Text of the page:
Statement from former Kansas head football coach Turner Gill.
Head Coach (North Texas, 1990)
At Kansas he took over a team, which had lost its last seven games of the 2010 season. After a season-opening loss, Gill guided the Jayhawks to a 28-25 upset victory against then-No. 15 Georgia Tech. KU would win three games in his first year, including a thrilling 52-45 victory against Colorado in a game, which KU trailed 45-13 in the fourth quarter.
Gill was a highly successful quarterback at Nebraska and then spent most of his coaching career with the Huskers helping the program to 13 bowl games in his 13 seasons (1992-2004) on the coaching staff.
After a year in the NFL with the Green Bay Packers (2005), Gill became a head coach, taking over a Buffalo program which had produced more than two wins in just one of the previous seven seasons.
Gill posted a modest 2-10 record in his inaugural season in 2006. In 2007 Gill's team produced a 5-7 mark, the most victories for Buffalo since an 8-3 ledger in 1996 while competing at the I-AA level.
Gill earned Mid-American Conference Coach of the Year honors in 2007 as the Bulls posted a 5-3 conference mark, including a 4-2 record in the league's East Division to claim a share of the regular season title in his second year. UB also posted its first winning record at home (3-2) since moving up from Division I-AA.
In 2007 Buffalo landed eight players on the all-conference team. The number of honorees that season surpassed UB's combined seven selections in the school's first eight years of conference play.
During the season the Bulls had eight MAC Player of the Week winners and two players landed on national semifinal watch lists, including punter Ben Woods and defensive end Trevor Scott. Center Jamey Richard was invited to play in the Hula Bowl and to participate in the NFL Combine.
In his third season in 2008, Gill guided the Bulls to their first MAC Championship and the school's first postseason bowl game. Buffalo went 8-6, defeating Ball State 42-24 in the MAC Championship game before falling 38-20 to Connecticut in the International Bowl.
The 2008 campaign was filled with record-breaking accomplishments. With Gill calling the plays, Buffalo produced a school-record 424 points, while his quarterback, running back and wide receiver all set school season yardage records.
Gill earned MAC Coach of the Year accolades by The Sporting News and was named a finalist for the Bear Bryant National Coach of the Year Award.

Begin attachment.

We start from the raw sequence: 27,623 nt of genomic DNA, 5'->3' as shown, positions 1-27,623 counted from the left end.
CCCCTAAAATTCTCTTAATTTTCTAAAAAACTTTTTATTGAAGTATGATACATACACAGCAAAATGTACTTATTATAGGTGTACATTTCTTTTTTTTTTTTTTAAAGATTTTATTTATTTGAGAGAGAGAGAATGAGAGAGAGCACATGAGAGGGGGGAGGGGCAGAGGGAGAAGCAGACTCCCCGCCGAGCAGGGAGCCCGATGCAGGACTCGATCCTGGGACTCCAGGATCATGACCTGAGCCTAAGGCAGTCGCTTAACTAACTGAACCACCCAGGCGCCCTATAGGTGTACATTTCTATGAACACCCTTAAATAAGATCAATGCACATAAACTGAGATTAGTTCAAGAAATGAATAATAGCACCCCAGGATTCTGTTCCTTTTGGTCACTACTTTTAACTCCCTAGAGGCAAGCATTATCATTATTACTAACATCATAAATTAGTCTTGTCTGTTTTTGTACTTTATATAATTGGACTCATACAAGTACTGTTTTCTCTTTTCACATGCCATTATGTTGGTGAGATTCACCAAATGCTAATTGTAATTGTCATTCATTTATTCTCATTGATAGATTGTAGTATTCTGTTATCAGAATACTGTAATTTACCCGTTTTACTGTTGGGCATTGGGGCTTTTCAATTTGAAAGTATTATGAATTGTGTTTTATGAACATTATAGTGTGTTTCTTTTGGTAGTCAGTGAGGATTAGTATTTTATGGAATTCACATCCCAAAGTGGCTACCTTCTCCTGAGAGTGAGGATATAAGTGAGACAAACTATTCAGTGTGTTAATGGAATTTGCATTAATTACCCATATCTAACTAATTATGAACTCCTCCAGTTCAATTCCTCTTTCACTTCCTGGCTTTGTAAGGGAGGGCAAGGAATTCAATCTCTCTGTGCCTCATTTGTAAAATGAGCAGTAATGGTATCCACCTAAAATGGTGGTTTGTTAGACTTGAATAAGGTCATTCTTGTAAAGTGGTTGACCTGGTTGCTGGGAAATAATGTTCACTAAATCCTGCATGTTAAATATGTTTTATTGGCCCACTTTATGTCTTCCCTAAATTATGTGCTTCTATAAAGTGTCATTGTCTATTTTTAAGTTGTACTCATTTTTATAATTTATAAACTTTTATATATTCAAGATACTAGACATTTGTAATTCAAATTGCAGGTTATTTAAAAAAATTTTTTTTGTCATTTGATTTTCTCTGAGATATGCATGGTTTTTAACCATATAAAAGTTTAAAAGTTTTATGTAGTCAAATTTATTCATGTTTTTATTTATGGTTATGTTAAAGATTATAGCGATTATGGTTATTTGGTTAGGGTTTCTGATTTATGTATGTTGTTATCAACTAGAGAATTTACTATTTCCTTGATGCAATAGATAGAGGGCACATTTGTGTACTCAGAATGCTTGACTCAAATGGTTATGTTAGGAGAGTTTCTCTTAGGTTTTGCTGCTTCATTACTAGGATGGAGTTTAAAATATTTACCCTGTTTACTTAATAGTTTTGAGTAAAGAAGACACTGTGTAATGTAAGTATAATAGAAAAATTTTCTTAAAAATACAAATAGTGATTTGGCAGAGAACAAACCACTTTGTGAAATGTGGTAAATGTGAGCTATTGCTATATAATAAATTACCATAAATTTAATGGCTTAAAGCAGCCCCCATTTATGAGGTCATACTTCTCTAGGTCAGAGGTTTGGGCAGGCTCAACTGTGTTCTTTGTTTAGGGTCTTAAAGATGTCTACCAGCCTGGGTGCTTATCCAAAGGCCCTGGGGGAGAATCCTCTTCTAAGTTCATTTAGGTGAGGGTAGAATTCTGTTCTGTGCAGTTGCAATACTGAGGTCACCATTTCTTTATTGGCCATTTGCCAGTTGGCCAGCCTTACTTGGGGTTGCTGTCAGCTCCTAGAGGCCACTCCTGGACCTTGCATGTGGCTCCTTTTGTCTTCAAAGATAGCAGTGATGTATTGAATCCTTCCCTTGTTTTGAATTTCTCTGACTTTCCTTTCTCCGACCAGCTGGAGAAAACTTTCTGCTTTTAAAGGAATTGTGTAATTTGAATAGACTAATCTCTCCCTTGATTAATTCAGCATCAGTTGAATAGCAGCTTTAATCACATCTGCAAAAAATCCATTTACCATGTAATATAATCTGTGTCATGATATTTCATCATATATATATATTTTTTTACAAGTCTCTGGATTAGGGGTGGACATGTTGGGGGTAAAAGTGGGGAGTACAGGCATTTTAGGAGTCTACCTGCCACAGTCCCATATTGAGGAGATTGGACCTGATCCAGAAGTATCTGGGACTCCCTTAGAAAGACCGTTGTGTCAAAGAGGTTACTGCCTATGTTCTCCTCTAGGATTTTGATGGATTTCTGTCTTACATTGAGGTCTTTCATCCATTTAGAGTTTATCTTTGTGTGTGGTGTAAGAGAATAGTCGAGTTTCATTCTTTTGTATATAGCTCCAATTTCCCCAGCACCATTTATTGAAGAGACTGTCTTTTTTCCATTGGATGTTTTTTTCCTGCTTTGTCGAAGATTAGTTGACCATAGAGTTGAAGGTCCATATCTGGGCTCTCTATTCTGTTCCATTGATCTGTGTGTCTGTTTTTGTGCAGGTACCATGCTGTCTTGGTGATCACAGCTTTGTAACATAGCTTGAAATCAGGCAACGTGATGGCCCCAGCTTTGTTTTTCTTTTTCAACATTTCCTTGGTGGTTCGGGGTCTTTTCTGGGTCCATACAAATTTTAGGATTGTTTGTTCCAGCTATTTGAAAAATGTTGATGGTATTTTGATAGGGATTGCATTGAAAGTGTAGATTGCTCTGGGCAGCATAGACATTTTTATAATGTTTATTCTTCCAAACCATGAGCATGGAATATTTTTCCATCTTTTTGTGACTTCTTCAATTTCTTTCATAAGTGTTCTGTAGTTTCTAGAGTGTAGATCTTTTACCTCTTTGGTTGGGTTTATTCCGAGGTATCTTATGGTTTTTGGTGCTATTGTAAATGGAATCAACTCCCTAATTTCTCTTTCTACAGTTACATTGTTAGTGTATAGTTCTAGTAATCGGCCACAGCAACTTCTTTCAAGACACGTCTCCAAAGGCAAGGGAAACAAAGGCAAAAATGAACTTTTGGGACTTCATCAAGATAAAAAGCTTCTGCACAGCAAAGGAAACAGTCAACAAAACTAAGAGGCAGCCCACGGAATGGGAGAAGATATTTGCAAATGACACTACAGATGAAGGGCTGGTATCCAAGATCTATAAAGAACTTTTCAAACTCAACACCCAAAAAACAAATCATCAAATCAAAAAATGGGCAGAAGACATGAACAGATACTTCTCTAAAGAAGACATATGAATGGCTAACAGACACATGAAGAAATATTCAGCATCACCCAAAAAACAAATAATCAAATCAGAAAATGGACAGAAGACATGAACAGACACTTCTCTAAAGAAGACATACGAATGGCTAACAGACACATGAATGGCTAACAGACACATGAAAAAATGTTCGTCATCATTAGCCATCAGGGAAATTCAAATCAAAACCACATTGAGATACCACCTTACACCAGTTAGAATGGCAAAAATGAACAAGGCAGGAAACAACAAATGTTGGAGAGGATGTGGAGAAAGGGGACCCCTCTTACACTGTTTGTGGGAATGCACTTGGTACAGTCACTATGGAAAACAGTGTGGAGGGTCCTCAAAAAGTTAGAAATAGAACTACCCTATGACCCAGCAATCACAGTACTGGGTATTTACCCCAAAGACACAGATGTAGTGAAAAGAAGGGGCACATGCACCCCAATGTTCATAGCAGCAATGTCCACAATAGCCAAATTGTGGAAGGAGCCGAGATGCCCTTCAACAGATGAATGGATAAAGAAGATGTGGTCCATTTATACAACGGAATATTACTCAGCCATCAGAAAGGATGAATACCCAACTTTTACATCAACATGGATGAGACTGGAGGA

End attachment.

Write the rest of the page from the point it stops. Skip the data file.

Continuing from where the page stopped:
In 2009 Buffalo posted a 5-7 record, which included five losses to bowl teams. Three of those losses to bowl teams were by one score or less, while five of the losses on the season were by seven points or less.
The Bulls produced a balanced offense ranking 38th nationally in passing and 46th in rushing. Their 405 total yards per game ranked 39th in the country. UB's defense ranked in the top half of the NCAA at 42nd in total defense and 50th in scoring defense.
In his four-year tenure at Buffalo, Gill had 17 players earn All-MAC honors.
Gill began his coaching career as a volunteer assistant at North Texas in 1989. In 1990 he returned to Nebraska as a graduate assistant. Gill then moved to SMU in 1991 as a graduate assistant before being promoted to a full-time position.
He then returned to his alma mater coaching the Nebraska quarterbacks from 1992-2002. He was named assistant head coach in 2003 and coached the Husker wide receivers in 2004.
During his time at Nebraska Gill helped develop 1995 Johnny Unitas Golden Arm Award winner Tommie Frazier, 2001 Heisman Trophy winner Eric Crouch and Scott Frost, who led NU to a national title in 1997.
Under his guidance, Husker quarterbacks Crouch, Frazier and Jamaal Lord finished their careers ranked first through third on the school's career total offense chart.
Nebraska won three national championships - 1994, 1995 and 1997 - during Gill's tenure. In 2002 Gill was a finalist for the Frank Broyles Award, given annually to the nation's top assistant coach.
Gill moved to the NFL for one season, working with the Green Bay Packers as the director of player development and as an offensive assistant in 2005. Gill was then named as head coach at Buffalo in 2006.
As a quarterback at Nebraska from 1980-83 Gill was a three-time All-Big Eight Conference honoree, a second-team All-American and a Heisman Trophy finalist. He finished his career with a 28-2 record as a starter, including a 20-0 mark in conference play, while leading the Huskers to three straight Orange Bowls.
He was named the quarterback of the Big Eight Conference All-Decade Team (1980-89). He was inducted into the Nebraska Football Hall of Fame and the Orange Bowl Hall of Fame.
Gill became the team's starter five games into his sophomore season and led NU to six straight wins before missing the final two games with an injury that year. As a junior he passed for 1,182 yards and rushed for 487 more in a season capped by an Orange Bowl victory. As a senior in 1983 he led the Huskers to an average of 546.7 yards and 52.0 points per game.
Gill also played baseball for one season at Nebraska and earned All-Big Eight honors as a shortstop. After his collegiate career he played two seasons (1984-85) in the Canadian Football League with Montreal and three years (1986-88) as a baseball player in the minor league systems of Cleveland and Detroit.
Gill finished his bachelor's degree in behavior analysis while at North Texas in 1990. He was an all-state quarterback at Forth Worth (Texas) Arlington Heights High School before going to Nebraska.
Gill is on the American Football Coaches Association Foundation Board of Trustees.
He and his wife Gayle have two daughters - Jordan and Margaux.